I do not face any trial as a lone wolf.
Surely others are facing the same trials.
When I prayed for those in our body,
I prayed for myself as part of that body.
And suddenly, my burden was lifted and my trials were not random oppressions.
Surely God will plead His own cause, as verse 22 states.
And as He pleads His own cause, He will be pleading for my cause,
because I am His and He is mine, just as when I plead for your cause,
I am also pleading for mine.
And instead of feeling alienated with fear and doubt,
I am comforted with the presence of His people and His love.
Because I am sure He will take care of you and answer my prayers for you,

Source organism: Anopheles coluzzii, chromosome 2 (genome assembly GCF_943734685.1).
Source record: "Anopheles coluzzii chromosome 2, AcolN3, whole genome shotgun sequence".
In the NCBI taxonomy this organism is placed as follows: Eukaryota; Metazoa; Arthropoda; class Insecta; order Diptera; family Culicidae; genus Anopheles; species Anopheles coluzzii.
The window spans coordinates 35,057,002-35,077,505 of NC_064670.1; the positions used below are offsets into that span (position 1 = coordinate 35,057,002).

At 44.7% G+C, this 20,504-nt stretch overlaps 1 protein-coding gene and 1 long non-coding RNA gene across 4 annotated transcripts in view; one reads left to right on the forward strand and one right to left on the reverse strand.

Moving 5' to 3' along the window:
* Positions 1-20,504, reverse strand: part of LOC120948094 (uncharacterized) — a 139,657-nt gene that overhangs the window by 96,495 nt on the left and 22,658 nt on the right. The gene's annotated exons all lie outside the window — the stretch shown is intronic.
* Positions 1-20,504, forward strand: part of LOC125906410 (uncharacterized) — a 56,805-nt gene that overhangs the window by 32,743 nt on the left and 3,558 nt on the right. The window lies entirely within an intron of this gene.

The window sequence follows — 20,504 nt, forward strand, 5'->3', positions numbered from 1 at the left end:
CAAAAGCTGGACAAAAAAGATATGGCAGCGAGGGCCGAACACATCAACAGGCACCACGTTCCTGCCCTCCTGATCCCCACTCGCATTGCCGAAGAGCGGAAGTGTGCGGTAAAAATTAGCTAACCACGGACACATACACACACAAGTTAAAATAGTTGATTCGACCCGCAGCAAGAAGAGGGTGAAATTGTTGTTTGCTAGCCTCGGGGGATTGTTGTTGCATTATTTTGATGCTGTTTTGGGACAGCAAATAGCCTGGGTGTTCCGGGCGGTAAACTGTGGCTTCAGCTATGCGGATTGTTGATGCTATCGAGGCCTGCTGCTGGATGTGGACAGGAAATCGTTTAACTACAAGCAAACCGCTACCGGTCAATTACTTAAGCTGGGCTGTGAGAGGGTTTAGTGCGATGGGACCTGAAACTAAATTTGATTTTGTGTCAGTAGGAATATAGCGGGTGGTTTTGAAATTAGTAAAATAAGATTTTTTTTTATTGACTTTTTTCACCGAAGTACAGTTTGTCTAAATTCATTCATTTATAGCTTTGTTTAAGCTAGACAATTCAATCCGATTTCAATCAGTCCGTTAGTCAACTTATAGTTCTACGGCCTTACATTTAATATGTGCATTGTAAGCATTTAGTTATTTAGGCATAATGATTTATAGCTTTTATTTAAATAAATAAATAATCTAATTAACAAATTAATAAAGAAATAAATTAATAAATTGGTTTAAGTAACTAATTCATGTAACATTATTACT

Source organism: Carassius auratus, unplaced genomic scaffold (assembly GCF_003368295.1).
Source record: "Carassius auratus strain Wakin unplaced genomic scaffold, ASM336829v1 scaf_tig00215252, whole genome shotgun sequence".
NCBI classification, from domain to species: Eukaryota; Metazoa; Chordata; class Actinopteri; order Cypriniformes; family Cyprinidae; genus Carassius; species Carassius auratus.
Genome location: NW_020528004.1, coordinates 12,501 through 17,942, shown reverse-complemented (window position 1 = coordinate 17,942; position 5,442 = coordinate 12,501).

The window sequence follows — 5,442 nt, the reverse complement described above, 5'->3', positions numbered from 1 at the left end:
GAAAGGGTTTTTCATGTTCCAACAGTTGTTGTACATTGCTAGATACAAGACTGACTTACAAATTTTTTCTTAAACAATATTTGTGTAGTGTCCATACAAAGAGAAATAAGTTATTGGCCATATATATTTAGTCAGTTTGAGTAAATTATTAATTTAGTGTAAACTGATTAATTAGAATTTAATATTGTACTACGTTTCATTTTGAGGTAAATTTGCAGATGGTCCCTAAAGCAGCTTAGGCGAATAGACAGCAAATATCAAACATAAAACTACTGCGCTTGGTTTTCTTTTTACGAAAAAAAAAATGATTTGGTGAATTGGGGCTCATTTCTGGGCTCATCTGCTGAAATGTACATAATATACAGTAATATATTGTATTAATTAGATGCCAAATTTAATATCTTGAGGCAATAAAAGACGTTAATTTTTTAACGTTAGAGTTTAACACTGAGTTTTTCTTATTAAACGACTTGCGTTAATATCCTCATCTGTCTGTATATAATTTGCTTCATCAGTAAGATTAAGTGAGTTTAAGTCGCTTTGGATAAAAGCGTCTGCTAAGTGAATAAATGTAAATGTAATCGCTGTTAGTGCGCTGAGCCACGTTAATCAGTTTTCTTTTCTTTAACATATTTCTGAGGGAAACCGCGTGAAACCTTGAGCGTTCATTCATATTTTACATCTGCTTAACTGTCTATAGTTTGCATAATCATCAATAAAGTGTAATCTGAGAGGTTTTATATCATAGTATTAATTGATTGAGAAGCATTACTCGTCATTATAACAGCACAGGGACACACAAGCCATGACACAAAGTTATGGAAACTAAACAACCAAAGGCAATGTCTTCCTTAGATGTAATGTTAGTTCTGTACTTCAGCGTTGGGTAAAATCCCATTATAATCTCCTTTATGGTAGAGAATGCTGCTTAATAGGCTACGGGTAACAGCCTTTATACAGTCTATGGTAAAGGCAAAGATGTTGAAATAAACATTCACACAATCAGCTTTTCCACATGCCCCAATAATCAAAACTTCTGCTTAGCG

I am sure He will take care of me and answer His own prayers for us all.

Feb. 20-22, 2009~Hertzler Doings

Mom, Dad, and Micah, left our place around 9 on Friday morn. to spend the weekend with Tom's. The cow bones stayed here and I will need to dispose of them. On Friday eve., Phil, Michael, Susan and I went to Cornerstone Christian Academy to help with their pancake supper fundraiser event. It was great. There was a live Country/Bluegrass band made up of local talent. Phil made pancake batter in the kitchen and Michael made pancakes. Susan cleaned up her desk and classroom and I sold raffle tickets and took lots of pictures with the school camera. The place was packed with community and school folks all endeavoring to help make the school succeed. We are grateful to be connected with these dear, good people.